Cell Phone Use in School

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Is it appropriate for students in middle and high school to have cell phones? Despite all the bans in place, 65 percent of teens with cell phones bring them to school, according to a study done by the Pew Research Center in 2010. It is now common for high schools to allow students to bring their cell phones to class, but they must be turned off during class to prevent disruptions and distractions.

The use of cell phones among high school students is now a thing of concern for parents and schools. According to a professional academic writing service whose essay writers have researched this topic, the ramifications of high school students having phones leave challenges and lasting effects. 

As reported in a 2020 Pew Research Center article, parents in the United States (66%) – including parents who have a child under 18 as well as those who may also have adult children and children – say parenting is harder today than 20 years ago, citing technology as a contributing factor. In this article, we’re going to show you the pros and cons of high school students taking cell phones to school. Before we start, let’s look at some statistics on cell phone use in schools.

Statistics of Cell Phone Use in School

The correlation between phone addiction and academic performance has been demonstrated in studies conducted by experts. Considering both the possibility and threat of such a development is important.

Students bring their phones to class 95% of the time, according to cell phone use statistics. Ninety-two percent use their phones to text in class, and ten percent admit to texting during exams (Tindell and Bohlander, 2012). 

According to a recent study, cell phone usage in school is hurting students’ fitness and studies. According to the data, students who spend more time on their mobile during school hours usually have an inactive life. This same study also showed evidence that proved that phones affected college students’ grades. 

A study in 2011 showed the negative effects of cell phone use in schools in the US. Students with cell phone usage in school usually tend to end with a lower grade point average (Jacobsen and Forste, 2011).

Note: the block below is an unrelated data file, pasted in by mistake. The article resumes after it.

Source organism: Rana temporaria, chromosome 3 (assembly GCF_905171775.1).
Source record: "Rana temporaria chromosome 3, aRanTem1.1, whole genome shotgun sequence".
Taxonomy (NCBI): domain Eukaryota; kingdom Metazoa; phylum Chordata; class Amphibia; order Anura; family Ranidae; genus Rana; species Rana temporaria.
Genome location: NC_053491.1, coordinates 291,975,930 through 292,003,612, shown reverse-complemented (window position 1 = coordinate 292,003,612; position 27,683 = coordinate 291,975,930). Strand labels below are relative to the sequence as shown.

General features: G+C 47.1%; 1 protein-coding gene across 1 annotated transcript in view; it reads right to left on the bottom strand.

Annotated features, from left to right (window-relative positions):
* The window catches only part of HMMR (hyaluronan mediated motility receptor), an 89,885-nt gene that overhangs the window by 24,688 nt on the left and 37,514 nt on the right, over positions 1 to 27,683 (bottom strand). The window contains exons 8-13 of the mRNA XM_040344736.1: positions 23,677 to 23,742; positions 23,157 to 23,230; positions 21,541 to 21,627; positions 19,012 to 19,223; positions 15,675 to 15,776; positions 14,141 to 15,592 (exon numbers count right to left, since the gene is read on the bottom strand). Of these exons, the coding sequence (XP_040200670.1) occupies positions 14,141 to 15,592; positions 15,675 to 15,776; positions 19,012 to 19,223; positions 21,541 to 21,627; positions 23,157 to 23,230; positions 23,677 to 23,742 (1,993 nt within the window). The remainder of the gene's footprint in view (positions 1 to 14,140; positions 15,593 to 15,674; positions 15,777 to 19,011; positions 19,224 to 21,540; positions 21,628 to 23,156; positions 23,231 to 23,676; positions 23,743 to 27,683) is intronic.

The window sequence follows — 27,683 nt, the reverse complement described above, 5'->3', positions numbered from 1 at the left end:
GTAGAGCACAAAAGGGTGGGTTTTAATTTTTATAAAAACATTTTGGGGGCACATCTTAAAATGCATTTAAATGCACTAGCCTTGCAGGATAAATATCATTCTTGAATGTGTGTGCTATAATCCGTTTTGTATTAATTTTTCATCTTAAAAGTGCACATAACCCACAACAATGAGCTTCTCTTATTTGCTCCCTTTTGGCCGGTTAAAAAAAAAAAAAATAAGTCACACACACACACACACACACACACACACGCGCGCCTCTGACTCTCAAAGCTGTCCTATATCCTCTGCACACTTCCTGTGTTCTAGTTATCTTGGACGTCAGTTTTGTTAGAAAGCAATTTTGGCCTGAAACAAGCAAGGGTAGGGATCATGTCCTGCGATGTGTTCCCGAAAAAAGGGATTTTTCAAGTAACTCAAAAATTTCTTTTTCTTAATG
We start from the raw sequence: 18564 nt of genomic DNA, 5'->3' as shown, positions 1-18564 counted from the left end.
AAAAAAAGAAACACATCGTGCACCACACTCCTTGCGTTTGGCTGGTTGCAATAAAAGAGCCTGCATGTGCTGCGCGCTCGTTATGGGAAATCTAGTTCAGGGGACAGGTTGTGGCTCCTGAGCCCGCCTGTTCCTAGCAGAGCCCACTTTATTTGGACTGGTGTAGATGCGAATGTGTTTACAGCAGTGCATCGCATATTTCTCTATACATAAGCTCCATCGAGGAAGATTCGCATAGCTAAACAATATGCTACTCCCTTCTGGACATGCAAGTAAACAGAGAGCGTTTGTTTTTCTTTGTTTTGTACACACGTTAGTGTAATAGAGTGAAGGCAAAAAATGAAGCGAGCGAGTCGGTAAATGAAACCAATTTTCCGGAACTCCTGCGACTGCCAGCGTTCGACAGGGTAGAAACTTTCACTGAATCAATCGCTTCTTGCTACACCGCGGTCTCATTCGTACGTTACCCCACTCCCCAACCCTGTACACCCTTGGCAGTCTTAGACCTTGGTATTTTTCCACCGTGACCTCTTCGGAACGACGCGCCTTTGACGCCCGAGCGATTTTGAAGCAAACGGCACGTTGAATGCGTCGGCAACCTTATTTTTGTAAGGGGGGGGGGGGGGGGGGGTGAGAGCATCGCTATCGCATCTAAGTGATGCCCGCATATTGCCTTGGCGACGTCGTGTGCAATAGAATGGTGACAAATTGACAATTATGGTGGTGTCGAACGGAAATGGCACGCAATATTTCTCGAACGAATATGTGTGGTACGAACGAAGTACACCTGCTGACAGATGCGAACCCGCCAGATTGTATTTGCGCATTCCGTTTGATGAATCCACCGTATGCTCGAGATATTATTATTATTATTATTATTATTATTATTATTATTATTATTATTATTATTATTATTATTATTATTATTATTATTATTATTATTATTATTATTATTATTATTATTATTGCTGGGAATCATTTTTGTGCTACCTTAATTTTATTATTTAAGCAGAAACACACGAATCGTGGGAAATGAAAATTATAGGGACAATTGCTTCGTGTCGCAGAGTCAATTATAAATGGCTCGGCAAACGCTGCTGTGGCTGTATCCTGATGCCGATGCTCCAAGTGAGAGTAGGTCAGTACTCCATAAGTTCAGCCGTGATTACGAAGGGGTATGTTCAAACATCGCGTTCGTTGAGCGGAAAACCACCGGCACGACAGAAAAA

These data are enough to cause a stir and draw the attention of people to the healthy use of technology gadgets among college students. The topic itself is a controversial one because while different cell phone research shows how they affect students’ performance, some bad performance might not be caused by cell phone usage in school. 

There is evidence that students overestimate their ability to multitask. There is a possibility that they are not paying enough attention to how they write, which will negatively impact their performance in class. Now let us weigh the pros and cons of cell phone use in school.

Pros and Cons of Cell Phone Use in School


  • You can communicate constantly with your kids and know their location. A 2010 Pew Study showed that 48% of parents monitor their children’s location using their phones. They can also be in constant communication with their kids without any restricted access.
  • Cell phones come in handy during emergencies. If an emergency occurs, the kids would be able to reach their parents and vice versa. The times we live in are dangerous and children are not safe regardless of whether they’re in a public school or a private school. There are a lot of mass shootings going on at schools and children have to live through this. We are also in the pandemic era where families and school districts live with anxiety and true health concerns regularly so all of these can be managed with a mobile phone.